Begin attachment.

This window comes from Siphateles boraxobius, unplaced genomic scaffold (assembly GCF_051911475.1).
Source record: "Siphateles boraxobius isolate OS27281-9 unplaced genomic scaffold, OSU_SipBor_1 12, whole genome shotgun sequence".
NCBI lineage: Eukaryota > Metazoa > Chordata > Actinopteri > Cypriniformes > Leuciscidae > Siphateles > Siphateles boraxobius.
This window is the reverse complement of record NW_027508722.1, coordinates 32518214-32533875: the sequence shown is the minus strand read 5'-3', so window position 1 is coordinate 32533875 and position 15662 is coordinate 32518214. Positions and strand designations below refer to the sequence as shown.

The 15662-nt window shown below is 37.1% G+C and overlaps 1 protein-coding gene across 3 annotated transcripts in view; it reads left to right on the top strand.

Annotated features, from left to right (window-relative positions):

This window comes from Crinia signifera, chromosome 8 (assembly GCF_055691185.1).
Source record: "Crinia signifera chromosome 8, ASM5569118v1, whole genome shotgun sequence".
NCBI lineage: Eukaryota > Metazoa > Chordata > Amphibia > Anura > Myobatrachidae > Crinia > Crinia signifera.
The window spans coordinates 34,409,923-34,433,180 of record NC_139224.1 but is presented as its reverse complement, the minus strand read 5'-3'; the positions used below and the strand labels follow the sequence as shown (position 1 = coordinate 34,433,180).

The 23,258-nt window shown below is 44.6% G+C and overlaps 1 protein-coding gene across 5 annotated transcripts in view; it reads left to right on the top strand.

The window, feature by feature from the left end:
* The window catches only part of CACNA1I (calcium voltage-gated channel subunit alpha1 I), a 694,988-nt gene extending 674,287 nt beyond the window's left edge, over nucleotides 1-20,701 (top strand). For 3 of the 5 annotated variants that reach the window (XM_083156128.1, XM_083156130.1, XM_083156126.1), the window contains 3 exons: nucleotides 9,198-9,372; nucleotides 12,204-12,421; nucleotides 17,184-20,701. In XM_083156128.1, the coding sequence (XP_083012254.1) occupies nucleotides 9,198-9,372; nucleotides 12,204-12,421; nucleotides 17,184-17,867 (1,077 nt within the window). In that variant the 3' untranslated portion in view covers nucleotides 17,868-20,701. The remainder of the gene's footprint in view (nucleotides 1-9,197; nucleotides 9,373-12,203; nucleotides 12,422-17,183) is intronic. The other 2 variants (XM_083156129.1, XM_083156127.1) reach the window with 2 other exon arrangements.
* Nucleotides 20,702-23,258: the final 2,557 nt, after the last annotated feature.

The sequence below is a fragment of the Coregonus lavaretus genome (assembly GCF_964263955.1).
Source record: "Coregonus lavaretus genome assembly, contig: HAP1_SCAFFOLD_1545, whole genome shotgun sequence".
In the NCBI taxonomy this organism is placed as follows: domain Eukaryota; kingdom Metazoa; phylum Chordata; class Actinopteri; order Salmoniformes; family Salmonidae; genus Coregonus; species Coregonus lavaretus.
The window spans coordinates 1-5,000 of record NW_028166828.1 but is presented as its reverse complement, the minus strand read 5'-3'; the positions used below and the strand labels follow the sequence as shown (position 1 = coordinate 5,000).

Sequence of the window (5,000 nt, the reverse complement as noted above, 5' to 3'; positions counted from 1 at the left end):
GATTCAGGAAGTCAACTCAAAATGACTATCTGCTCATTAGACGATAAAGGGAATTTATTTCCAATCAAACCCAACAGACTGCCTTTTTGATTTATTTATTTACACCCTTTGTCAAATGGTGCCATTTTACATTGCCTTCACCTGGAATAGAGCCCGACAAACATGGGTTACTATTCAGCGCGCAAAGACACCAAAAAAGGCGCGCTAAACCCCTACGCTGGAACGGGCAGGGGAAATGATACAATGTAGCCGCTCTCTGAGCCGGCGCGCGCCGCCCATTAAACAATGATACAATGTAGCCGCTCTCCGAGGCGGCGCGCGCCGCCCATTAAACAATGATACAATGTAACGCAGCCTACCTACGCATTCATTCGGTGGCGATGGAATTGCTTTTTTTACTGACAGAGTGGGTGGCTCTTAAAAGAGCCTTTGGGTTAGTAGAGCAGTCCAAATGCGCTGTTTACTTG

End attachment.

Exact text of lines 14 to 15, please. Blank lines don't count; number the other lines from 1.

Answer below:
* Nucleotides 20,702-23,258: the final 2,557 nt, after the last annotated feature.

The sequence below is a fragment of the Coregonus lavaretus genome (assembly GCF_964263955.1).